Can I Apply For an Offer in Compromise on My Own?

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At DiLucci CPA Firm, we’re all about making complex tax situations more understandable and less daunting for you. If you’re struggling with tax debts, you might be considering an Offer in Compromise (OIC) – a program that allows qualified individuals to settle their tax debts for less than the total amount owed. But here’s the big question: Can you apply for an OIC independently, or is it a path best navigated with professional guidance? Let’s break it down together.


Understanding the OIC Process

An Offer in Compromise isn’t just a simple form; it’s a detailed program with its rules and regulations. When weighing the possibility of applying for an OIC, it’s crucial to comprehend the process. The IRS takes a hard look at your financial picture — income, expenses, asset equity, and ability to pay — to decide if you genuinely can’t pay your total tax liability. It’s like a financial x-ray where they’re looking for your ability to pay now and in the foreseeable future.


Evaluating Your Financial Reality

Now, about your finances. It’s about more than how much you have in the bank today. The IRS examines your income history and projections, what you spend monthly on necessities, and what you own that could be used to pay your debt. The idea is to ensure that if you can pay your tax debt, you should. It’s all part of maintaining the tax system’s integrity and making sure help is available for those who genuinely need it.


Are Your Expenses Reasonable?

When you claim to the IRS that you cannot pay your tax debt due to your financial situation, the IRS will closely examine your living expenses. This scrutiny is not cursory; it’s thorough and personal.It highlights several key points:

  1. National and Local Standards for Living Expenses: The IRS does not simply take your word for what you consider to be necessary living expenses. Instead, they use established national and local standards to determine what counts as a “necessary” expense. These standards are designed to provide a baseline for what an average individual or family might need to spend on essential living costs in different country areas.
  2. Comparison with Spending Habits: Your actual spending habits are compared against these standards. If you’re spending more than what the standards consider necessary, the IRS may conclude that you can redirect some of your spending toward your tax debt.
  3. Distinction Between Necessities and Luxuries: The focus here is strictly on necessities – the basic expenses required for living, such as housing, food, clothing, and transportation. Luxuries or non-essential expenditures are not considered in this assessment. The idea is that money spent on non-essential items could instead be used to pay your tax debt.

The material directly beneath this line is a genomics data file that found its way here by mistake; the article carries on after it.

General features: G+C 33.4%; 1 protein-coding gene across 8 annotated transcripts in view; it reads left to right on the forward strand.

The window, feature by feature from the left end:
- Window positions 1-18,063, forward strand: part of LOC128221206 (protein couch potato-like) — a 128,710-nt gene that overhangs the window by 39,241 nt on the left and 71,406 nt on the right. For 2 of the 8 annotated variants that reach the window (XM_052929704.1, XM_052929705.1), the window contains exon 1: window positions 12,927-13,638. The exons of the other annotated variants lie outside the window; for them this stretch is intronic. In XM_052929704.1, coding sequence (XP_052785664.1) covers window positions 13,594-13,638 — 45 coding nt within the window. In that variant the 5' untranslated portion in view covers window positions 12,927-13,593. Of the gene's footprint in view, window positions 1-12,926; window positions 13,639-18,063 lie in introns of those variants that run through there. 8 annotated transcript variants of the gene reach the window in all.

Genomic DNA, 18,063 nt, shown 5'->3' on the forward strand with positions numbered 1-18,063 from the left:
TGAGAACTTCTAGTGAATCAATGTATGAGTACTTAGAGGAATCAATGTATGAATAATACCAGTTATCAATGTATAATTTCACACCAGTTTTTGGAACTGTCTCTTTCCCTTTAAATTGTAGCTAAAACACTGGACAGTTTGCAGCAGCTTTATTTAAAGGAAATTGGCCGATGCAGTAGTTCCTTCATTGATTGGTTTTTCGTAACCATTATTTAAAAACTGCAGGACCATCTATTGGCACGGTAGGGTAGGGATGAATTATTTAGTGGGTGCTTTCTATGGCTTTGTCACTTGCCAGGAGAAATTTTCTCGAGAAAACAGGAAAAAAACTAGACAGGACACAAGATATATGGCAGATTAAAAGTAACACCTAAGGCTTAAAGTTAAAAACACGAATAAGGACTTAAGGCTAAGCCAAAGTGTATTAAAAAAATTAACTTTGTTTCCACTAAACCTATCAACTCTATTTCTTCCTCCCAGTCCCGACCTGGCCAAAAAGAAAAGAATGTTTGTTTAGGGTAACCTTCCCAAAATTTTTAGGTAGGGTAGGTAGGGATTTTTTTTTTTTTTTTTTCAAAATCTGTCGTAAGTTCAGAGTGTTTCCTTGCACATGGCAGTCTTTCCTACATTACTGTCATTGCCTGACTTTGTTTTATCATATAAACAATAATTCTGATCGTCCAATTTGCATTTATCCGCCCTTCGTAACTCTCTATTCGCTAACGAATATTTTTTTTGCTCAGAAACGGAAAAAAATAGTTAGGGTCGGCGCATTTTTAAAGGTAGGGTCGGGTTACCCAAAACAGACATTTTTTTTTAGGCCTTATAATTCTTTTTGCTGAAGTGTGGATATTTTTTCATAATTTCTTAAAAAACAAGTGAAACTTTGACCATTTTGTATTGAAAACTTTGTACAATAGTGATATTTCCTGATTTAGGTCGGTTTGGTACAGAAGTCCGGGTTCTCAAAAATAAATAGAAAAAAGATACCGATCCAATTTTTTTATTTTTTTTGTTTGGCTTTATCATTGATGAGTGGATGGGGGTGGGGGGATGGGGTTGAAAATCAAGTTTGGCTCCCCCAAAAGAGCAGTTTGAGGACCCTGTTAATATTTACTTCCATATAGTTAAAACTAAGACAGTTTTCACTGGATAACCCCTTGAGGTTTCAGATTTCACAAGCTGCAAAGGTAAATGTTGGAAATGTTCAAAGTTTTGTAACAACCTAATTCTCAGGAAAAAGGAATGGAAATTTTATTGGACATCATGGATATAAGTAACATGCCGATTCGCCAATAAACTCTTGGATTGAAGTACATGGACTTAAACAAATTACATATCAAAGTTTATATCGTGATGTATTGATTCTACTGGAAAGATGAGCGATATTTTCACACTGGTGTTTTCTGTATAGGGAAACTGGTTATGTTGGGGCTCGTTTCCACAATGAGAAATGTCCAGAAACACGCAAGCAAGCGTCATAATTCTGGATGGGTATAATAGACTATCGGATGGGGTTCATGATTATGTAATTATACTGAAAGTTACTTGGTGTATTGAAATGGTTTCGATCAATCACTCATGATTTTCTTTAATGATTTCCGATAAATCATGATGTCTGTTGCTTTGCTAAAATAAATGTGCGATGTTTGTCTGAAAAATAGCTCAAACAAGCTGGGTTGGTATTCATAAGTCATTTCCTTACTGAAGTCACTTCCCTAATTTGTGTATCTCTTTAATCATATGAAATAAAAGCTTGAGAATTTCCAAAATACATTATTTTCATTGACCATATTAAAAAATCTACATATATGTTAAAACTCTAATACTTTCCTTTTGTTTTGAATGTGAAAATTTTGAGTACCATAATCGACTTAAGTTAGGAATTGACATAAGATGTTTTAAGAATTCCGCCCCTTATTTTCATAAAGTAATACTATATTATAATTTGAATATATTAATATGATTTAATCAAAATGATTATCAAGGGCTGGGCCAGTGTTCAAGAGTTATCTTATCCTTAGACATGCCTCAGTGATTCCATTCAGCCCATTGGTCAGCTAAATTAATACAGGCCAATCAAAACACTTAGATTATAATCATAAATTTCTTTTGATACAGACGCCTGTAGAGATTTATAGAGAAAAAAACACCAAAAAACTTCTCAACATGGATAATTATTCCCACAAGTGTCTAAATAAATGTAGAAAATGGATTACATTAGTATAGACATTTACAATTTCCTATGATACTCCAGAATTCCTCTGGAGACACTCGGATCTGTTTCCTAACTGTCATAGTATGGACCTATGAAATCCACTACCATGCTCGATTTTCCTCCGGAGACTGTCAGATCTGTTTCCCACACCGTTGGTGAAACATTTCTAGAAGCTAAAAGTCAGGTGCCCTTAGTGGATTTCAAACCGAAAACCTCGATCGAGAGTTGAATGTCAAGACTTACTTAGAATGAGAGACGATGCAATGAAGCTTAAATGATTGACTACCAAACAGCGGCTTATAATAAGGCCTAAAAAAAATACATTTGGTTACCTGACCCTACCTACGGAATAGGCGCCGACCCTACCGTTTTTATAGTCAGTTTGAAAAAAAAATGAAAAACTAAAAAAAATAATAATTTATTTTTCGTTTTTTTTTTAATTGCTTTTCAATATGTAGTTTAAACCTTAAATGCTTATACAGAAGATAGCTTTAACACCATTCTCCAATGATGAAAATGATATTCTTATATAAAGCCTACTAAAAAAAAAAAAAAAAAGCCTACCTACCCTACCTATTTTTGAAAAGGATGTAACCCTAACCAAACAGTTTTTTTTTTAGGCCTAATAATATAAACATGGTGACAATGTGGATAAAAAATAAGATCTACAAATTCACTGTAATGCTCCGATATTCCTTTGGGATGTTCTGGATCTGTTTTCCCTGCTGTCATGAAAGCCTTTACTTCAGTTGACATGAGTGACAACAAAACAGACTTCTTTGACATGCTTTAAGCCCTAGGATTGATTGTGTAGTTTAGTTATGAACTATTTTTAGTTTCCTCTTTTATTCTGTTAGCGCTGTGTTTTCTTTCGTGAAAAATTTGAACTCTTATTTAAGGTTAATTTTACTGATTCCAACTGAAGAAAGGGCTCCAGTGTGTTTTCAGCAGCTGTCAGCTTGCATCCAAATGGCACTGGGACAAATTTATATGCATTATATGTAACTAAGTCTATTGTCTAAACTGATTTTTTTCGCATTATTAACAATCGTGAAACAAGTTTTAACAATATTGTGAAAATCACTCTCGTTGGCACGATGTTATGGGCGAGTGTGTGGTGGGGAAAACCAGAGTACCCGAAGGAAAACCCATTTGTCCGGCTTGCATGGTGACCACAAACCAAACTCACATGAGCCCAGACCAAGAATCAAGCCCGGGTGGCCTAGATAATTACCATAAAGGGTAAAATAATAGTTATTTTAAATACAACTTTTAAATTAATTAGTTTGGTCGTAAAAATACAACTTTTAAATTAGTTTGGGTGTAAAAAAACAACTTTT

4. Potential Need for Financial Adjustment: If your living expenses exceed the IRS standards, you might have to adjust your spending. This could involve reducing or eliminating certain non-essential expenses to free up funds for your tax obligations.
  5. Negotiation and Agreement with the IRS: The final aim of this process is to agree with the IRS on your ability to pay. If your living expenses are reasonable and within the set standards, and you still can’t pay the tax debt, the IRS may be more inclined to agree to a payment plan or other arrangements.

In summary, this statement underscores the rigorous process the IRS employs to assess an individual’s claim of inability to pay tax debt, focusing on the necessity of living expenses and adherence to established financial standards.


Asset Evaluation

Your assets aren’t just things you own; to the IRS, they represent potential tax debt payments. We’re talking about your house, your car, your retirement accounts, and even your Beanie Baby collection if it’s valuable enough. The IRS will appraise the equity in these assets to see if they could be sold or borrowed against to pay your debt.


When to Seek Professional Help

Applying for an OIC is like representing yourself in court — it’s legal, but it might not be wise. The process is intricate, and the stakes are high. As a full-service accounting firm, we’ve been working with Texans like you since 2005, crafting long-term relationships to maximize your financial empowerment. Whether it’s keeping the IRS at bay or providing regular accounting services, we’re here for the long haul.

Tax troubles can feel overwhelming, but remember, you’re not alone. At DiLucci CPA Firm, we’re here to lend our knowledge and support. With a focus on long-term growth and financial stability, we can help you assess whether an Offer in Compromise is the right move for you. So, don’t hesitate. If you need a guiding hand through your Tax, Accounting, or IRS matters, Call us at DiLucci CPA Firm at (972) 444-9934, or contact us online to schedule a consultation. We’re here to provide the help you need to return to the path to financial freedom.